2009/01/12

Take Me Home — A Very Late PROMPTuesday Entry

DaGoddess @ 00:20

I found the book I mentioned earlier!

I thought I remembered the title, and I was pretty damn near right.

Take Me Home by Dare Wright

Take Me Home by Dare Wright was a staple of my childhood. It was my sister’s book, but I got it once she outgrew it. I was always painfully sad over the thought that the doll was left sitting in the woods. It seemed so real to me because we had the same sort of woods right out behind our house. And I had a doll. Yes, yes, I did. It could happen, I thought.

Every time I went into the woods, I looked for lost dolls and other toys. No toy would ever be left to feel unwanted as long as I was on duty! Because, you know, it just wouldn’t do to have any toy feel unloved. They were living, breathing creatures, just as I was. Seriously. I thought this. I remember being as young as two and thinking this. I had a very dramatic and active imagination back then. What? You expected something different from me?

Yes, even as a very small child I would lose myself in the magic of books and my own little blonde head. Oh, the places I went as a kid. All I had to do was grab a book and find a quiet corner and I was off in my own world.

Making this even more magical: Dare Wright grew up in Cleveland, Ohio, like me (at least until I was seven). And she loved all manner of artistic pursuits. Just like me. Especially photography. Again…need I say it? Of course, our lives were very different, but it seemed there must have been some magic there.

It also seems to me that we, at one time, possessed other books by Wright. There was a whole collection. For me, though, Take Me Home was the one that mesmerized me and the one I remember to this day.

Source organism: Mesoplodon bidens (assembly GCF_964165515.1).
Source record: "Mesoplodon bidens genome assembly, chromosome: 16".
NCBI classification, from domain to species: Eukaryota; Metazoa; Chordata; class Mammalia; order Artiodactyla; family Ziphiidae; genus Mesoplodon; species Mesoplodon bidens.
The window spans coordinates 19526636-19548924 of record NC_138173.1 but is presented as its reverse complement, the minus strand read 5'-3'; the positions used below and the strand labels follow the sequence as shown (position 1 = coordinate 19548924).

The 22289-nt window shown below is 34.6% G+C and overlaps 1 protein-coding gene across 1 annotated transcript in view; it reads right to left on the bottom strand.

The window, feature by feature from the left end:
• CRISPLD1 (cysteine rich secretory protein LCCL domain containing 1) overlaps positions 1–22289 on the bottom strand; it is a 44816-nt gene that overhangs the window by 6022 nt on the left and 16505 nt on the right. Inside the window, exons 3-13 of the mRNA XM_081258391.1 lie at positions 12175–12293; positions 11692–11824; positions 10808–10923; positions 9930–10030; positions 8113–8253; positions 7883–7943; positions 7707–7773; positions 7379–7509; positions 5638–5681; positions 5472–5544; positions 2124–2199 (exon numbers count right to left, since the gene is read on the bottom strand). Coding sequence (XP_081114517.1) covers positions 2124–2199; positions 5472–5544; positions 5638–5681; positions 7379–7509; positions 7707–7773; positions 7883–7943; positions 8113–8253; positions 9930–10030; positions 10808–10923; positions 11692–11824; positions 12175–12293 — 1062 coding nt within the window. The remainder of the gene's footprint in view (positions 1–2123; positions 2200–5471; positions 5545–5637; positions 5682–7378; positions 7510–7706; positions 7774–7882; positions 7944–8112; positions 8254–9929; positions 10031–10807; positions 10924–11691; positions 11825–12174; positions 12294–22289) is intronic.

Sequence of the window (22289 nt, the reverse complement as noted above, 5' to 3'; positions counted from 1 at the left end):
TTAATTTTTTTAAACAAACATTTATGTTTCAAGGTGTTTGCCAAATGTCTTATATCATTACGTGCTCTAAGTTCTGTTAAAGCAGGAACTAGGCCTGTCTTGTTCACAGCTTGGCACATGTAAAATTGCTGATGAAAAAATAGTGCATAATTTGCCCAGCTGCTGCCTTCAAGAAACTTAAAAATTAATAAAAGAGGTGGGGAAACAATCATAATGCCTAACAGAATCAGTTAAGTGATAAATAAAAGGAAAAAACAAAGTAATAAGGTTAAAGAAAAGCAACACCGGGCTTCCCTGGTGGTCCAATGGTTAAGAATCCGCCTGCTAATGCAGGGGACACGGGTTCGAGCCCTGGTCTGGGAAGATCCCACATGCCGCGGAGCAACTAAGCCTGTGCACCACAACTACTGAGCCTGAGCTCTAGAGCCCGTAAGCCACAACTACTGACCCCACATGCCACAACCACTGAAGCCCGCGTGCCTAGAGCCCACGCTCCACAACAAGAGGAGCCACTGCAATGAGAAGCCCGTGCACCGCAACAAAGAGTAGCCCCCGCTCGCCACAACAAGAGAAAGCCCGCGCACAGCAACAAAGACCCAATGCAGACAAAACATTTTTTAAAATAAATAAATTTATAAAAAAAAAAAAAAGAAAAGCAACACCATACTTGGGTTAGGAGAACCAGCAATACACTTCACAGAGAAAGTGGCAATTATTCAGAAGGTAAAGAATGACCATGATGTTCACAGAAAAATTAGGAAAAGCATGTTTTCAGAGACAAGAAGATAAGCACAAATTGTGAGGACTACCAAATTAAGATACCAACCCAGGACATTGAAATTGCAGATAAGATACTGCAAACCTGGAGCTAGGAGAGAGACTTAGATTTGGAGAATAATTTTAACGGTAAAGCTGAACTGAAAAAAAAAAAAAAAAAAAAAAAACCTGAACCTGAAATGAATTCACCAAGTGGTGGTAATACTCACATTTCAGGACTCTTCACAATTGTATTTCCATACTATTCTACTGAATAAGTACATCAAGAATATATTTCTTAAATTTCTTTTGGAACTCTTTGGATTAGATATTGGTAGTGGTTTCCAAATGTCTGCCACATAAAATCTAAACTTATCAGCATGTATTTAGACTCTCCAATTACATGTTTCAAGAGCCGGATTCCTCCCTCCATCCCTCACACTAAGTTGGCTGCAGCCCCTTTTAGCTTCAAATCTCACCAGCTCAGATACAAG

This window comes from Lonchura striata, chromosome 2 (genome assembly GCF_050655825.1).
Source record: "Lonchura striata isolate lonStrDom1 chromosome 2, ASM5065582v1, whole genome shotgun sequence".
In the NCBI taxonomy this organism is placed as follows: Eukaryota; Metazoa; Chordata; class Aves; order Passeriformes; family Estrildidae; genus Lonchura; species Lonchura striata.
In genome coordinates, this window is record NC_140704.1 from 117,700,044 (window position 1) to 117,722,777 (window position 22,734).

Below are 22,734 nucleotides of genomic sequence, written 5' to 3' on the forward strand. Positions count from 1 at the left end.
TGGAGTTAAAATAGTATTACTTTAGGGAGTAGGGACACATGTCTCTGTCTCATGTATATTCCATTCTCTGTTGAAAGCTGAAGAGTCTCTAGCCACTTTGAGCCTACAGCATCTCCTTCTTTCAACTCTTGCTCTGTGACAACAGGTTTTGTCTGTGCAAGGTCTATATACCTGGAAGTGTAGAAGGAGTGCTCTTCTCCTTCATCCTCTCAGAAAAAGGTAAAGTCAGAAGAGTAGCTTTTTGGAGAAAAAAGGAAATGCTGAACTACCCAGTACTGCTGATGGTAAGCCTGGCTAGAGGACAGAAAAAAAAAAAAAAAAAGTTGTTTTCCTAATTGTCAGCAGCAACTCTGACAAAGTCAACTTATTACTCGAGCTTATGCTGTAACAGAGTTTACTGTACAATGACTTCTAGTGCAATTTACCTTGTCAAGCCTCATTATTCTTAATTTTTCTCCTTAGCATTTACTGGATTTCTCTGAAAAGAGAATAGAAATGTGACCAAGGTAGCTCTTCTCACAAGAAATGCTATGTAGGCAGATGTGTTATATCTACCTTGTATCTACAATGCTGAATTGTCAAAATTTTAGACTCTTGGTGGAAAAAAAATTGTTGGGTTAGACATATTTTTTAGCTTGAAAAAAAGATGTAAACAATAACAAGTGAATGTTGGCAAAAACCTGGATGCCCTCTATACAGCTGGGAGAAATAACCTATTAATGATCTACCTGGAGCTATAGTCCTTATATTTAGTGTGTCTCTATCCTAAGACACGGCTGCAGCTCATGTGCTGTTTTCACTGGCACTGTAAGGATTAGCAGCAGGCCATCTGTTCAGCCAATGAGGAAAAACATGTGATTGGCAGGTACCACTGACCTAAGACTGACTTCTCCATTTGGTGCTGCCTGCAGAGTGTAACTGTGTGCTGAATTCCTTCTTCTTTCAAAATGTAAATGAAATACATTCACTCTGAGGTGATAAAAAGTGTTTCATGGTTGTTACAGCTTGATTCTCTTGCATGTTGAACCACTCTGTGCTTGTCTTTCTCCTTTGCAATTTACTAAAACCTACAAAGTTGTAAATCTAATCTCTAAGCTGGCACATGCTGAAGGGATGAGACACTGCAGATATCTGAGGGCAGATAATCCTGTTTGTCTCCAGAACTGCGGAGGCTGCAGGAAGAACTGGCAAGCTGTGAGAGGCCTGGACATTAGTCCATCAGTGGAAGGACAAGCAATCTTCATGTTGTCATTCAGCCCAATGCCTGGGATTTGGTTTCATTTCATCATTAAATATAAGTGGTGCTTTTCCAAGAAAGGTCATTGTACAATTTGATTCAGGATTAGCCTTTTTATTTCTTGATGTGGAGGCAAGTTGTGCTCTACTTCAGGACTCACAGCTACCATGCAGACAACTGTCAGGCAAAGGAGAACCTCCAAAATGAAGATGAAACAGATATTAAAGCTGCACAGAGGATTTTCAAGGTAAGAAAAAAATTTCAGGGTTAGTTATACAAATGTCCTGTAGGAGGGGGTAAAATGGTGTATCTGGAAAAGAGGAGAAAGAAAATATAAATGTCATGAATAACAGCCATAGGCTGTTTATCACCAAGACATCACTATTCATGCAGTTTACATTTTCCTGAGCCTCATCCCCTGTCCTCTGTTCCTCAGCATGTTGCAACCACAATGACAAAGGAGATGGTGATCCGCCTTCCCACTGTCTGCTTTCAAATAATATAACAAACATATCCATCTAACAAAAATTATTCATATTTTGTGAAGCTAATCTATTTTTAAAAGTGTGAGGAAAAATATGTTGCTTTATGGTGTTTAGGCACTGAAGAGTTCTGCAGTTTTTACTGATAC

I guess I can also call this my default catch up entry for PROMPTuesday #37. I can, can’t I, Deb?

6 Comments

  1. Sounds so much like my childhood it scares me! Were we separated at birth??

    Comment by pam — 2009/01/12 @ 06:19

  2. I think so, Pam. Cuz, I’ve always maintained I was adopted, too.

    Comment by DaGoddess — 2009/01/12 @ 14:27

  3. This sounds like such a good book! It would have driven me into a melancholy coma as a child though. I need to go look it up; I’m hoping it’s on Amazon?

    Comment by mannequin — 2009/01/12 @ 20:07

  4. Of course you can, my darling. And the book sounds intriguing…but the picture on the cover kind of freaks me out. (I have a doll issue.)

    Comment by San Diego Momma — 2009/01/12 @ 20:19

  5. mannequin: You’ll have to look far and wide for a copy of this book. They’re trying to get it in circulation again, but there’s always “The Little One” that seems to be slightly less rare, and truly just as good.

    The real clincher to all the books is the singular uniqueness of the photography and the storytelling. Some suggest that Dare Wright had major psychological problems and stilted growth. Maybe it’s true. All I know is that it was a different era back when these were written and I’d use that magic looking glass while reading the books now. Just sayin’. I think they’ll appeal to you simply because they are so authentically innocent and “different”.

    Deb: The doll always made me melancholy. I felt so bad for her being alone. (Hence the Lonely Doll series title) For me, the doll was just as real as I was.

    Sorry about your doll issues. i’m like that about eels and leeches and aye-ayes. They’re just wrong. Wrong I say!

    By the way, my favorite book as an adult is In The Way That Elephants Do by David Kilpatrick. It’s everything a book should be and more

    Comment by DaGoddess — 2009/01/12 @ 20:44

  6. I had this book as a child. I bought it at my friend’s rummage sale. I LOVED it!!! My older sister threw it away in the 90’s while cleaning my parent’s home. I long for this book. I LOVED all I have seen and read in the past years. Dare was so extraordinary!!!

    Comment by Kierstin — 2011/05/07 @ 00:25

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